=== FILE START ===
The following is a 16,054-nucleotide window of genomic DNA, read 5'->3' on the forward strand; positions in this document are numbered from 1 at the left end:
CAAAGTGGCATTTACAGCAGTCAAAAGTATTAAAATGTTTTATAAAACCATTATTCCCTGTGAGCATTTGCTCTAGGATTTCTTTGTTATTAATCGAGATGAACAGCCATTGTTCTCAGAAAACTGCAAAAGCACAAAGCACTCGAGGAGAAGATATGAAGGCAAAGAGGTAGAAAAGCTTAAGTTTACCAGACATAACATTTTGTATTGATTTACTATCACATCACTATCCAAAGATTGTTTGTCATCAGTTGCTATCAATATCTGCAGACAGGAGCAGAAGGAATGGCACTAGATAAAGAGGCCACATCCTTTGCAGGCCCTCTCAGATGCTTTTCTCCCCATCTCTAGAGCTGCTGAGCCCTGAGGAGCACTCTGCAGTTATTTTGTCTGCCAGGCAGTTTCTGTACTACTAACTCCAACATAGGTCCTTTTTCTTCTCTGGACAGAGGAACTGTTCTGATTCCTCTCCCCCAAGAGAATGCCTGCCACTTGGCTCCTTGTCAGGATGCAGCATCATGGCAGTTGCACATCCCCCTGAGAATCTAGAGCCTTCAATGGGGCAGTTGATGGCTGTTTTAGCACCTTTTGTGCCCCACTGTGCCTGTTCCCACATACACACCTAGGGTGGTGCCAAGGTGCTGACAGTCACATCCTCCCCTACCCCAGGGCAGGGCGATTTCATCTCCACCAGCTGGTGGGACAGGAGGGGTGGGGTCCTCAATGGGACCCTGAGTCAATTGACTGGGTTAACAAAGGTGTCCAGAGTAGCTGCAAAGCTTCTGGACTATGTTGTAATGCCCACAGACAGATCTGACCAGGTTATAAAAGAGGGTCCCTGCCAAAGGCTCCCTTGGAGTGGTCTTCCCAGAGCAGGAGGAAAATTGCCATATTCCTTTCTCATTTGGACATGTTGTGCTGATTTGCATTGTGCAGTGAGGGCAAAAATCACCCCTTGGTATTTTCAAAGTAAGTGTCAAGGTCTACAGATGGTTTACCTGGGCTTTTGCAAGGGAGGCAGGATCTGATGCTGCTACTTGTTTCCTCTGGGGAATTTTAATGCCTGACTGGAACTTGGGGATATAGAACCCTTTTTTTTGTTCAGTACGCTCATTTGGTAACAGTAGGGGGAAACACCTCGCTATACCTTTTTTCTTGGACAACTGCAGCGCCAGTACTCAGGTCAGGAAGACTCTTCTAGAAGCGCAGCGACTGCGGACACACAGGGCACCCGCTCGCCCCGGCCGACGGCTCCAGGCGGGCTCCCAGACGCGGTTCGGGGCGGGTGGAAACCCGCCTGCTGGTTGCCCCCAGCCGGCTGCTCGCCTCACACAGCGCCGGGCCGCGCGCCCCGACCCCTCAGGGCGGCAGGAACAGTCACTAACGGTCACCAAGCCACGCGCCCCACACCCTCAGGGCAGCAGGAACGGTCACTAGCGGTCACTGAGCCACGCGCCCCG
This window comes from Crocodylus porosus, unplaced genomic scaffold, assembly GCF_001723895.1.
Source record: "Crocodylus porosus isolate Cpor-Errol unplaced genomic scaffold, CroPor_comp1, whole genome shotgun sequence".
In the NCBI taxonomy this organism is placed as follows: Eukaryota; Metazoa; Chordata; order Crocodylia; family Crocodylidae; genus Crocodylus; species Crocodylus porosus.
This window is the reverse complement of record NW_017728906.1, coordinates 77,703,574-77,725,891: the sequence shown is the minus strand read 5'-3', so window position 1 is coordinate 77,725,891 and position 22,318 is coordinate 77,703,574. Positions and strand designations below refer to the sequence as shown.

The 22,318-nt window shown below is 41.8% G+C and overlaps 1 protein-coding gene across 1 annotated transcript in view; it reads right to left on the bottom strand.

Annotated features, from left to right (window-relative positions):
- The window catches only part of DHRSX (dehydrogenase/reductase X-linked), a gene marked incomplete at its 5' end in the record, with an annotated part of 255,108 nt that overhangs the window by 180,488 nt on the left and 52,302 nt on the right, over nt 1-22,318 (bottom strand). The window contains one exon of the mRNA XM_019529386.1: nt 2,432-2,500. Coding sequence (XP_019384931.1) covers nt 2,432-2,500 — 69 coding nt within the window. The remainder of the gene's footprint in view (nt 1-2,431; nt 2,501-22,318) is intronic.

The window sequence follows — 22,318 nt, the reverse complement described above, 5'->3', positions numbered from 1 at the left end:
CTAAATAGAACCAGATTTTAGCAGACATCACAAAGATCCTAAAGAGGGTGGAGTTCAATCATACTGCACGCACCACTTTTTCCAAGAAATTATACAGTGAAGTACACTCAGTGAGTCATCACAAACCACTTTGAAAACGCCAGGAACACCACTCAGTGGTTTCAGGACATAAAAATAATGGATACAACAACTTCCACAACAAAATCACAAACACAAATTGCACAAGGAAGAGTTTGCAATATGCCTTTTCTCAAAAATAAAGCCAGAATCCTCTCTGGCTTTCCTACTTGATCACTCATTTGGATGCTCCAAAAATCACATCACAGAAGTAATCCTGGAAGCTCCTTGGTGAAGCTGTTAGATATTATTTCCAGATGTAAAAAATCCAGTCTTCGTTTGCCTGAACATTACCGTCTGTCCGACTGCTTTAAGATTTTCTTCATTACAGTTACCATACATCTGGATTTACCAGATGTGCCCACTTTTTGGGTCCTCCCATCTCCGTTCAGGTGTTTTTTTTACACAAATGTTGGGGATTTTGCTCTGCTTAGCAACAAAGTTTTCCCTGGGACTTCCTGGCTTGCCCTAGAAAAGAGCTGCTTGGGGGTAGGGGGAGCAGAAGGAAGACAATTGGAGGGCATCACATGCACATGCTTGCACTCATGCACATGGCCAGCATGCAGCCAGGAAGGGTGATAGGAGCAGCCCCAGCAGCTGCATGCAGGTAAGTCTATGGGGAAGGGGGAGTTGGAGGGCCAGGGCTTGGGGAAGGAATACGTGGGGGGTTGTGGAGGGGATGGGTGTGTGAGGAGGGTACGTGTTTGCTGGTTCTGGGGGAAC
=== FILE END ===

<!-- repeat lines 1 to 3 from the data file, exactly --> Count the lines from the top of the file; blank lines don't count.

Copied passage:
The following is a 16,054-nucleotide window of genomic DNA, read 5'->3' on the forward strand; positions in this document are numbered from 1 at the left end:
CAAAGTGGCATTTACAGCAGTCAAAAGTATTAAAATGTTTTATAAAACCATTATTCCCTGTGAGCATTTGCTCTAGGATTTCTTTGTTATTAATCGAGATGAACAGCCATTGTTCTCAGAAAACTGCAAAAGCACAAAGCACTCGAGGAGAAGATATGAAGGCAAAGAGGTAGAAAAGCTTAAGTTTACCAGACATAACATTTTGTATTGATTTACTATCACATCACTATCCAAAGATTGTTTGTCATCAGTTGCTATCAATATCTGCAGACAGGAGCAGAAGGAATGGCACTAGATAAAGAGGCCACATCCTTTGCAGGCCCTCTCAGATGCTTTTCTCCCCATCTCTAGAGCTGCTGAGCCCTGAGGAGCACTCTGCAGTTATTTTGTCTGCCAGGCAGTTTCTGTACTACTAACTCCAACATAGGTCCTTTTTCTTCTCTGGACAGAGGAACTGTTCTGATTCCTCTCCCCCAAGAGAATGCCTGCCACTTGGCTCCTTGTCAGGATGCAGCATCATGGCAGTTGCACATCCCCCTGAGAATCTAGAGCCTTCAATGGGGCAGTTGATGGCTGTTTTAGCACCTTTTGTGCCCCACTGTGCCTGTTCCCACATACACACCTAGGGTGGTGCCAAGGTGCTGACAGTCACATCCTCCCCTACCCCAGGGCAGGGCGATTTCATCTCCACCAGCTGGTGGGACAGGAGGGGTGGGGTCCTCAATGGGACCCTGAGTCAATTGACTGGGTTAACAAAGGTGTCCAGAGTAGCTGCAAAGCTTCTGGACTATGTTGTAATGCCCACAGACAGATCTGACCAGGTTATAAAAGAGGGTCCCTGCCAAAGGCTCCCTTGGAGTGGTCTTCCCAGAGCAGGAGGAAAATTGCCATATTCCTTTCTCATTTGGACATGTTGTGCTGATTTGCATTGTGCAGTGAGGGCAAAAATCACCCCTTGGTATTTTCAAAGTAAGTGTCAAGGTCTACAGATGGTTTACCTGGGCTTTTGCAAGGGAGGCAGGATCTGATGCTGCTACTTGTTTCCTCTGGGGAATTTTAATGCCTGACTGGAACTTGGGGATATAGAACCCTTTTTTTTGTTCAGTACGCTCATTTGGTAACAGTAGGGGGAAACACCTCGCTATACCTTTTTTCTTGGACAACTGCAGCGCCAGTACTCAGGTCAGGAAGACTCTTCTAGAAGCGCAGCGACTGCGGACACACAGGGCACCCGCTCGCCCCGGCCGACGGCTCCAGGCGGGCTCCCAGACGCGGTTCGGGGCGGGTGGAAACCCGCCTGCTGGTTGCCCCCAGCCGGCTGCTCGCCTCACACAGCGCCGGGCCGCGCGCCCCGACCCCTCAGGGCGGCAGGAACAGTCACTAACGGTCACCAAGCCACGCGCCCCACACCCTCAGGGCAGCAGGAACGGTCACTAGCGGTCACTGAGCCACGCGCCCCG
This window comes from Crocodylus porosus, unplaced genomic scaffold, assembly GCF_001723895.1.